If you seek, you will find: Discerning at the Gallows

By Oliver Delargy

On Tuesday 24th April, Canon Stuart Wilson led the seekers group to a meeting at the Tyburn Convent near Marble Arch for an evening of prayer and discussion on the English Martyrs and their connection to Catholic priesthood today.

The seekers group is an initiative run by the Vocations Office for men who are seriously considering whether God may be calling them to apply to train for the priesthood in the Diocese of Westminster. There are currently over a dozen men who attend the monthly meetings. They come from a wide variety of backgrounds and professions, yet they share the sense that God is asking something of them, and feel called to discern with the Church whether they are being called to take a further step by joining one of our national seminaries.

With that in mind, the seekers gathered in the chapel of the Tyburn Convent for an extended time of Eucharistic Adoration before going downstairs to the Martyrs’ Chapel for some reflection from Sr Thomasina of the Tyburn community, as well as from Canon Stuart. Sr Thomasina welcomed us warmly and immediately reminded us that we were standing on the blood of the martyrs. From there, she introduced us to the story of Tyburn, the mission of the Sisters who pray continually on the holy site, and how they regarded us who had come along.

Tyburn became a key site during the long years of the English Reformation. The ‘Tyburn Tree’, as it was known, was erected as an instrument of execution for all who were deemed to be traitors of the English Crown during the 16th and 17th centuries. Following Henry VIII’s break with Rome in 1534, many who remained faithful to the Mass and the Successor of St Peter went to their deaths at Tyburn by the brutal method of hanging, drawing and quartering.

A large number of English Catholics who met this fate from 1535 to 1681 were men who had fled to the Continent to be trained as priests and subsequently returned to England to administer the sacraments to their people. Both Sr Thomasina and Canon Stuart emphasised in their addresses that the Catholic Church in England today is built on the tradition of the martyrs.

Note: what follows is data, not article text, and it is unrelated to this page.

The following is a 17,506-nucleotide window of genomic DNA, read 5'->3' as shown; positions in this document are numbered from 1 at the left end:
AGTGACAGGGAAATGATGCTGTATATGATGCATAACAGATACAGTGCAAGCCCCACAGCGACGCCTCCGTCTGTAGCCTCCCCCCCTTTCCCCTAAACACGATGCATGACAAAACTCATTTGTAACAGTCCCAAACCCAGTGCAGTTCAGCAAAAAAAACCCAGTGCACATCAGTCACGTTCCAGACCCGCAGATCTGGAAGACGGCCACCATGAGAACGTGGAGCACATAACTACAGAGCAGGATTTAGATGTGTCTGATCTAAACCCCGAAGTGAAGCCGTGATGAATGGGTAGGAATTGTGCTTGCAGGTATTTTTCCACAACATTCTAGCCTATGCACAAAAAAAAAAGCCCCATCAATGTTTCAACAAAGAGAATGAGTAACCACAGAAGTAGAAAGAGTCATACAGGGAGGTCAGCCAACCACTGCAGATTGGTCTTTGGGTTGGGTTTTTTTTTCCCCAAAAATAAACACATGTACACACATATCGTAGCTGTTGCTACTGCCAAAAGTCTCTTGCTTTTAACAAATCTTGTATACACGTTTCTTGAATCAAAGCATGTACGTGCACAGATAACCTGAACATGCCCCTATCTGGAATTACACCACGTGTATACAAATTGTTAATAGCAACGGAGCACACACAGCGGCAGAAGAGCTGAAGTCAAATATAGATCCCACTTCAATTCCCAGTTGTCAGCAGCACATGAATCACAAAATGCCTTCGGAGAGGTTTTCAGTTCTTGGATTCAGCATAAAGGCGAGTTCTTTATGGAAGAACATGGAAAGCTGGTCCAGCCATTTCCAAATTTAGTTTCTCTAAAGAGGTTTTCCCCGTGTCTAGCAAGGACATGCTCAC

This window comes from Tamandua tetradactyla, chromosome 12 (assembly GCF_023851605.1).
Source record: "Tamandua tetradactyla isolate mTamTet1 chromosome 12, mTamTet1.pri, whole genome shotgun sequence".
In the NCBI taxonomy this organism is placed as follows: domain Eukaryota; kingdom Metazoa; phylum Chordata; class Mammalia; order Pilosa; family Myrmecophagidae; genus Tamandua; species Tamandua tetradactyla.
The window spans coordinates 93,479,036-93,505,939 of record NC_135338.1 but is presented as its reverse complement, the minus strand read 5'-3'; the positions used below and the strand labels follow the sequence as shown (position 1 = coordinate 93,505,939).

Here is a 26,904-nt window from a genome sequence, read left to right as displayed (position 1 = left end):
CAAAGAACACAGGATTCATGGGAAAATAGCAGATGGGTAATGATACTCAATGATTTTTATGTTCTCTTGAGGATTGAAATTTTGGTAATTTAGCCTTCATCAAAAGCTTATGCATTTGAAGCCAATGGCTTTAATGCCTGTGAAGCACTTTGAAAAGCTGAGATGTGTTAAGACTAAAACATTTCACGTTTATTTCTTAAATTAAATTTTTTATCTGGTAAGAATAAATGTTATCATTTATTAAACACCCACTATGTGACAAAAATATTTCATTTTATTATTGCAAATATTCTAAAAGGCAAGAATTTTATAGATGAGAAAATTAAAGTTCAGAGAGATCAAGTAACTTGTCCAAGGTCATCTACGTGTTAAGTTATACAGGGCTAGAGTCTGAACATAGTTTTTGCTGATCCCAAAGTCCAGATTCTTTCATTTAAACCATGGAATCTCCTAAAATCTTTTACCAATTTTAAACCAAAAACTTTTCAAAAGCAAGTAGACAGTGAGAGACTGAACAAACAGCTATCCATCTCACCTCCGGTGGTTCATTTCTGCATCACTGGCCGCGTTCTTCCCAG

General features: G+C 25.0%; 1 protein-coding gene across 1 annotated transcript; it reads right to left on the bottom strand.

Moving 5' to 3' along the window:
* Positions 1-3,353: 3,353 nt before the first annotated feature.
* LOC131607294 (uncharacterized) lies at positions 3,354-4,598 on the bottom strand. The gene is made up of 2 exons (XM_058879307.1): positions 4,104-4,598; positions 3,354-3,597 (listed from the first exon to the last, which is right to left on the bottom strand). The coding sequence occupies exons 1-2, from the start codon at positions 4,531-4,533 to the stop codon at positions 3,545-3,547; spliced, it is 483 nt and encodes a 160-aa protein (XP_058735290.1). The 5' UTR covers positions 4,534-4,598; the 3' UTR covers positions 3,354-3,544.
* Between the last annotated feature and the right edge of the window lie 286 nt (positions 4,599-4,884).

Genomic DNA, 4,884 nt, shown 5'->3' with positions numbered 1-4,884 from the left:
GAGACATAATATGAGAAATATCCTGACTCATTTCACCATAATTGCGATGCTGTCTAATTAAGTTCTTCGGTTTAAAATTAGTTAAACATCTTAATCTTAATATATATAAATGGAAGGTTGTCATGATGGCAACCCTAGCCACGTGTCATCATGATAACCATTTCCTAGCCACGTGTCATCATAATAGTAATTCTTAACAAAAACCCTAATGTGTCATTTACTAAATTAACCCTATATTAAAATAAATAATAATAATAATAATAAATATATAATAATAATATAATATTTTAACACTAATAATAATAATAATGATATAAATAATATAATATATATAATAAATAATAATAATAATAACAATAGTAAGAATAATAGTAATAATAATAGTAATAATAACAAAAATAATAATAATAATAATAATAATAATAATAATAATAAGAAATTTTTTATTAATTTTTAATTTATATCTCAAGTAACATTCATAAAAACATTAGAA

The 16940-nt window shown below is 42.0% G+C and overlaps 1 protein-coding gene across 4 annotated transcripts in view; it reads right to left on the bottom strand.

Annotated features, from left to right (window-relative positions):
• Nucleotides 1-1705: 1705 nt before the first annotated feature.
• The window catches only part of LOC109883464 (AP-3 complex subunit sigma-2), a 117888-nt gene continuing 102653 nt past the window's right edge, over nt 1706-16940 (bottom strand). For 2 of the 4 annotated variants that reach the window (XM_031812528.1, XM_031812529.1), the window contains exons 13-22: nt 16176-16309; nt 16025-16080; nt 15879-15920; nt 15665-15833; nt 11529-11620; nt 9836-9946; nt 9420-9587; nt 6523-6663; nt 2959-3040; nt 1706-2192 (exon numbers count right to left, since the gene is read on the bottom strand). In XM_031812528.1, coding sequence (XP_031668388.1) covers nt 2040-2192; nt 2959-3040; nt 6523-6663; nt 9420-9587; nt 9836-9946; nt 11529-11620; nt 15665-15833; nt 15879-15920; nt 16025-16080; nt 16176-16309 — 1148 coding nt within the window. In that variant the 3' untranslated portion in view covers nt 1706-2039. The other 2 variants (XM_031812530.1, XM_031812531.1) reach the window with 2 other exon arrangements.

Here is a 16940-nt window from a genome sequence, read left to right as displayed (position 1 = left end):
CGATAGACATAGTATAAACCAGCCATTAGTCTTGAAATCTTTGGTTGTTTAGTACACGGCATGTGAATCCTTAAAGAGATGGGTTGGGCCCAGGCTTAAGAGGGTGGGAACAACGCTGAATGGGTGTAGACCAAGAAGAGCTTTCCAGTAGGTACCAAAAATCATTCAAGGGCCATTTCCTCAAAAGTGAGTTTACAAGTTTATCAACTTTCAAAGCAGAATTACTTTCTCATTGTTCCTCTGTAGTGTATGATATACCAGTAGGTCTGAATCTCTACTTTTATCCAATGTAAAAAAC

What was particularly striking in Sr Thomasina’s words was her associating of the seekers with the martyrs. She reminded us that the word ‘martyr’ translates as ‘witness’, and thus as part of the group we were already witnessing to the power of offering our lives out of love for Christ and his Church. The directness of her words, towards men who may in time be called to act in persona Christi, was very moving and was received as an exhortation to deep and sincere discernment, given the dignity of the priestly vocation.

Similarly, Canon Stuart told us that the tradition of martyr priesthood is central to the self-understanding of the seminarians and priests of the diocese. Following the example of Jesus, the martyrs embraced their fate in their inner joy that they were doing the will of God. As their descendants, discerners, seminarians and priests alike in London today are called to remember this rich heritage and mission in ministering to God’s people in this city.

At the end of her address, Sr Thomasina invited the seekers to venerate the altar of the Martyrs’ Chapel, which contained relics of Saints Edmund Campion and Robert Southwell. She explained that the tradition of priests venerating the altar goes back to the first century in the catacombs, where Masses would be celebrated above the graves of the Apostles. For us seekers, it was an extraordinary privilege to visit and pray at this holy site. Sr Thomasina left us with a final thought that it is the mission of the Tyburn Sisters to pray especially for priests and seminarians as the ‘heart’ of the Mystical Body of Christ, with the lay faithful and clergy called to act as Christ’s hands and feet in the world today. As we continue to discern how the Lord is calling us to live out our baptism, we would kindly ask for your prayers too.